Dodge Ramcharger

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Dodge Ramcharger
Plymouth Trailduster
ManufacturerChrysler Corporation
SuccessorDodge Durango
ClassFull-size SUV
Body style(s)2-door SUV
PlatformFront engine, rear-wheel drive / four-wheel drive
ManualsService Manual
First generation
Dodge Ramcharger
Also calledPlymouth Trailduster (1974-1981)
PlatformChrysler AD platform
Engine(s)225 CID I6
5.2L V8
5.9L V8
440 CID V8
Transmission(s)4-speed manual
3-speed TorqueFlite automatic
RelatedDodge D Series
Dodge Ram
Second generation
Second generation Dodge Ramcharger
Production1982-1993 (1988-1996 In Mexico)
PlatformChrysler AD platform
Transmission(s)3-speed automatic
4-speed manual
Wheelbase106.0 in (2692 mm)
Length1988-1990: 184.6 in (4689 mm)
1991-93: 188.0 in (4775 mm)
Width79.5 in (2019 mm)
Height1988-1990 2WD: 69.7 in (1770 mm)
1988-1990 4WD: 73.1 in (1857 mm)
1991-93 4WD: 74.1 in (1882 mm)
1991-93 2WD: 70.6 in (1793 mm)
RelatedDodge Ram
Third generation
Mexican-market Dodge Ramcharger
AssemblySaltillo, Coahuila, Mexico
PlatformChrysler BE platform
Engine(s)5.2L V8
5.9L V8
Transmission(s)4-speed automatic
4-speed manual
RelatedDodge Ram

The Dodge Ramcharger was a large sport utility vehicle built by Dodge from 1974 to 1993, and based on a shortened-wheelbase version of the Dodge D Series/Ram pickup truck chassis. A Plymouth version, named the Trailduster and offered from 1974 to 1981, was Plymouth's only SUV.

First and second generations

The Ramcharger was primarily produced as a two-door, full-time four wheel drive vehicle, although a two wheel drive version was available starting in 1975. During development, it was known as the "Rhino". [1]1974 through 1980 models have a removable hard top, although dealer-installed soft tops were available. The first year model differs from the others in that its door pillars are attached to a removable roof.

Like many vehicles, the Ramcharger was used in rallying, although its use was very limited. It did have some success, as demonstrated by achieving first place at Sno*Drift in 1975. In 1978 and 1979 the 360's horsepower was bumped up to 195hp.1978 was the last year for the 440,which by then only put out 215 horsepower (160 kW).


The vehicle was usually powered by a Chrysler LA engine, the most common being the 318 CID (5.2 L) V8. Optional was the 360 CID (5.9 L) and even big-block B series 400 CID (6.6 L) and RB 440 CID (7.2 L) were offered in the early years. The 318 gained throttle-body fuel injection in 1988 and the 360 followed in 1989. Power output for the TBI 318 was 230 horsepower (170 kW) and 280 lb (130 kg)-ft of torque. The TBI 360 had 240 hp (180 kW) and 283 to 295 ft·lbf (400 N·m). In 1992 the multiport fuel injected Magnum 318 was the standard engine while the LA 360 with TBI was still offered. In 1993 the Magnum 360 replaced the LA engine version.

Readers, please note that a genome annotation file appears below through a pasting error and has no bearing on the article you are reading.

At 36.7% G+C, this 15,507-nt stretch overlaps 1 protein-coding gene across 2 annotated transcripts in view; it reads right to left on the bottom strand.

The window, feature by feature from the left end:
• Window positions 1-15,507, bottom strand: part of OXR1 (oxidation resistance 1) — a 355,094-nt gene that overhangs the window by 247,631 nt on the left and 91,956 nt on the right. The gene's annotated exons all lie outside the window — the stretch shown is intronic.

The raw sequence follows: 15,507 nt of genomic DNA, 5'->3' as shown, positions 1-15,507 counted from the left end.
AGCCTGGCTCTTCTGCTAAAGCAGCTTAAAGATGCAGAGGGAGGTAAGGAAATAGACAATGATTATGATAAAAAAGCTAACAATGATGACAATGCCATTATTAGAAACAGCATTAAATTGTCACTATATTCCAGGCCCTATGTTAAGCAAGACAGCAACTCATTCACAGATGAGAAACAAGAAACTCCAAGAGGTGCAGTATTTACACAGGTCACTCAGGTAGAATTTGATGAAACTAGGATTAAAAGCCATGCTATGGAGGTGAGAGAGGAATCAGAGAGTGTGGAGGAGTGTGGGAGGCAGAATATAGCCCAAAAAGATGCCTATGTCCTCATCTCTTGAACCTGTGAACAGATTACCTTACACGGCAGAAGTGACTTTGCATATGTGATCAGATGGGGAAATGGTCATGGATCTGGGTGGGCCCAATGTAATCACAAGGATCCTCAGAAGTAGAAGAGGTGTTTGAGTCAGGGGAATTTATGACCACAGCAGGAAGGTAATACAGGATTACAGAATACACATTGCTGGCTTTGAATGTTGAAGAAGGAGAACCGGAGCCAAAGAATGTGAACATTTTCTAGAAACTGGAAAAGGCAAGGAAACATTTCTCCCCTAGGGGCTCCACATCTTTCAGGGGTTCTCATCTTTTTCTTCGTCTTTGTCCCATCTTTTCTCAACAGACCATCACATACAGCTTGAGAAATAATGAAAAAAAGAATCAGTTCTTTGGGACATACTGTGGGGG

Many manual transmissions were offered throughout the years, starting with the A-230 three-speed and ending with the A-535 five-speed in 1992. The NP435 "granny gear" 4 speed was the most common in 4WD models. In 1988 the clutch was converted from a mechanical linkage to a hydraulic system. Automatic transmission models had the Chrysler Loadflite TF-727A or B until, in 1991, it was replaced with the A-500/A-518 four-speed.

A full-time four-wheel drive NP-203 transfer case was standard until 1980, when it was replaced with the part-time NP-208. This was supplanted by the NP-241 in 1988.

Axles were Dana 44 front and 9 1/4" rear. Full time 4WD models (1974-1979) were equipped with the full time version of the Dana 44 that had no provision for locking hubs and had a front wheel bearing design with a somewhat dubious reputation. In 1980 when the part time 4WD system was introduced, the front Dana 44 was equipped with a more conventional front wheel bearing design and automatic locking hubs. Late in the 1984 model year the Dana 44 was switched to a CAD (Center Axle Disconnect) version. The CAD Dana 44 was vacuum actuated by a switch on the transfer case and powered by engine vacuum. The CAD Dana 44 was carried on until the end of Ramcharger production in 1993. Limited slip differentials were available for the 9 1/4" rear axle. It should also be noted that the full time 4WD versions used a 5 on 4 1/2" wheel bolt circle and the part time models used a 5 on 5 1/2" bolt circle.

Third generation

In 1999, a new Ramcharger was produced in Mexico based on the second generation Ram pickup. It was not marketed for the U.S., however, and the model never enjoyed the sales of the first generation Ramcharger. Powered by the 5.9 liter (360 CID) Magnum V8, it was discontinued around 2004. One of the most interesting features of this generation was a small folding seat in the cargo area, facing sideways, not a full-sized seat, making it uncomfortable for long trips. The rear hatch door was borrowed from 1996-2000 model Dodge Caravan. Why the Mexican-market Ramcharger was not marketed in the U.S. -- DaimlerChrysler had two profitable mid-sized SUVs (Jeep Grand Cherokee and Dodge Durango) -- was probably because the SUV market was favoring 4 or 5-door SUVs as opposed to 2-doors. Two-door SUV sales have been declining, to which GM ended production of its 2-door Tahoe and Yukon. Also having been based on the larger, full-size Ram platform the third generation hurt Chrysler's [CAFE] rating (of even the light trucks) to the point where it was uneconomical to offer it for sale in the United States.

See also


  1. Off-Road Adventures, June 2007: page 90